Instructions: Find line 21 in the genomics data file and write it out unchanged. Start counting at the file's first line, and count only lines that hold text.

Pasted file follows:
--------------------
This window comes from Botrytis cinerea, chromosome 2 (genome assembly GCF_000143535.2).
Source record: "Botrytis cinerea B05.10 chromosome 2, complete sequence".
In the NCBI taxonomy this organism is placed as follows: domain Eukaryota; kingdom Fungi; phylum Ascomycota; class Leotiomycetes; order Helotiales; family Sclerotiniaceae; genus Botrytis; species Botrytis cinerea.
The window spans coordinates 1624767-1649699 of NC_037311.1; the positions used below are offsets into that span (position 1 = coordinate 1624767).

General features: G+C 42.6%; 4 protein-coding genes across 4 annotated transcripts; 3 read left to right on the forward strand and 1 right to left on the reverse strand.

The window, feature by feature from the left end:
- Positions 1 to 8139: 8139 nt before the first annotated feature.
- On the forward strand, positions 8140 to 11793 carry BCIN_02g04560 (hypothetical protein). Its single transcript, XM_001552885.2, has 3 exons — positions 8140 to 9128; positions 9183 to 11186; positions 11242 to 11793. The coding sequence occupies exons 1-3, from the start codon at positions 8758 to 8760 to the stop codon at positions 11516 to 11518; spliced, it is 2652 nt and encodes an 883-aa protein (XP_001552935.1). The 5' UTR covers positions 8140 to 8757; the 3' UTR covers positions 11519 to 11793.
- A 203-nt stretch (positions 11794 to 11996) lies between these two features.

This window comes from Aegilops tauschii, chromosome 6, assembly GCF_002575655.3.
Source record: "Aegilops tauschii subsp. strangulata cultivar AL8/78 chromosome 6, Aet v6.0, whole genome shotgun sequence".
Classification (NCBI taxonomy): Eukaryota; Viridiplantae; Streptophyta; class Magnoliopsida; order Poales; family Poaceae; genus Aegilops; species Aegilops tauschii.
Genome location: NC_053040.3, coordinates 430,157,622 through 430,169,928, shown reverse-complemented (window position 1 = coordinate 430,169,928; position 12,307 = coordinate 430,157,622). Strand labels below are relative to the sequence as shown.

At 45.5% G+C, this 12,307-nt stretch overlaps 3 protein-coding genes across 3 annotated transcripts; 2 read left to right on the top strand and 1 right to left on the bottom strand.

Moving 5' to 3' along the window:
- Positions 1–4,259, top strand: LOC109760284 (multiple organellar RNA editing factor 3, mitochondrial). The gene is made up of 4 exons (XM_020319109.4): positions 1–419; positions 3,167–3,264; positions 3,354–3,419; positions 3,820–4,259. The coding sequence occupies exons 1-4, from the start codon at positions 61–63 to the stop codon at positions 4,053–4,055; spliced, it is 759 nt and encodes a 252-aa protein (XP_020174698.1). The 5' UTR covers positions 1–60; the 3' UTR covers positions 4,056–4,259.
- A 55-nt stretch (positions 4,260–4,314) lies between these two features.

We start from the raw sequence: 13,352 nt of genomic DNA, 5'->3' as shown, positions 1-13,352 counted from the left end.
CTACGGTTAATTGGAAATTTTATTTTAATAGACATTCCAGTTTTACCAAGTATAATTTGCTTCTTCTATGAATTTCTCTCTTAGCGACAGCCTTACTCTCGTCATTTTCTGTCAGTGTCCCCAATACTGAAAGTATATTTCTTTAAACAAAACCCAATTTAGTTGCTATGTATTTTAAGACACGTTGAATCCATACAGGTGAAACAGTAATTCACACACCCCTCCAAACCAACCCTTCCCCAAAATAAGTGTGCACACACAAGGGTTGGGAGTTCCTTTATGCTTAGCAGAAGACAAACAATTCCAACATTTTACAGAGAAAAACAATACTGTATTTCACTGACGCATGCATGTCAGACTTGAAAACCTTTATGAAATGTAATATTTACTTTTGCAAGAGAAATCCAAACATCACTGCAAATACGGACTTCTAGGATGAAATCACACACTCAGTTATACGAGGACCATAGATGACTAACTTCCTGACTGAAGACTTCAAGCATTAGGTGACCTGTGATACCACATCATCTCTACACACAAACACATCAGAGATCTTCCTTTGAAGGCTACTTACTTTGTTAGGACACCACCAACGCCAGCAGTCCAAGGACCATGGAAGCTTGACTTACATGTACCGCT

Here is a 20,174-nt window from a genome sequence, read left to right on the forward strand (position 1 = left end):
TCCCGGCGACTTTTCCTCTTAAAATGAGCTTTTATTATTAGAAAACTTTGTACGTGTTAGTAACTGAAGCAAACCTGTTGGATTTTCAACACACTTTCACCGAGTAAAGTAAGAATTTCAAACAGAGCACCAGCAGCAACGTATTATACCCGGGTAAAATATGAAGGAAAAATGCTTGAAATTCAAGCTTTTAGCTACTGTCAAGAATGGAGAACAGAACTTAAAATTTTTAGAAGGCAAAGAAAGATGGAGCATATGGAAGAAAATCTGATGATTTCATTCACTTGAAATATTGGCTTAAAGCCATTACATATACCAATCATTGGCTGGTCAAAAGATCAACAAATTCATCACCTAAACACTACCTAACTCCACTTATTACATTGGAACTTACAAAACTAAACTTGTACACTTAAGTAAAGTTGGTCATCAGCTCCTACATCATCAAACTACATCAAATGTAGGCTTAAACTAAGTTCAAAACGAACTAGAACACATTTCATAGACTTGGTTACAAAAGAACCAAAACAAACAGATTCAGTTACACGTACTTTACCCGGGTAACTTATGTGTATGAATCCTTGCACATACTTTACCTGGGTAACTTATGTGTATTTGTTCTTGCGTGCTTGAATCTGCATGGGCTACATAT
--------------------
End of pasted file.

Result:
TCCCGGCGACTTTTCCTCTTAAAATGAGCTTTTATTATTAGAAAACTTTGTACGTGTTAGTAACTGAAGCAAACCTGTTGGATTTTCAACACACTTTCACCGAGTAAAGTAAGAATTTCAAACAGAGCACCAGCAGCAACGTATTATACCCGGGTAAAATATGAAGGAAAAATGCTTGAAATTCAAGCTTTTAGCTACTGTCAAGAATGGAGAACAGAACTTAAAATTTTTAGAAGGCAAAGAAAGATGGAGCATATGGAAGAAAATCTGATGATTTCATTCACTTGAAATATTGGCTTAAAGCCATTACATATACCAATCATTGGCTGGTCAAAAGATCAACAAATTCATCACCTAAACACTACCTAACTCCACTTATTACATTGGAACTTACAAAACTAAACTTGTACACTTAAGTAAAGTTGGTCATCAGCTCCTACATCATCAAACTACATCAAATGTAGGCTTAAACTAAGTTCAAAACGAACTAGAACACATTTCATAGACTTGGTTACAAAAGAACCAAAACAAACAGATTCAGTTACACGTACTTTACCCGGGTAACTTATGTGTATGAATCCTTGCACATACTTTACCTGGGTAACTTATGTGTATTTGTTCTTGCGTGCTTGAATCTGCATGGGCTACATAT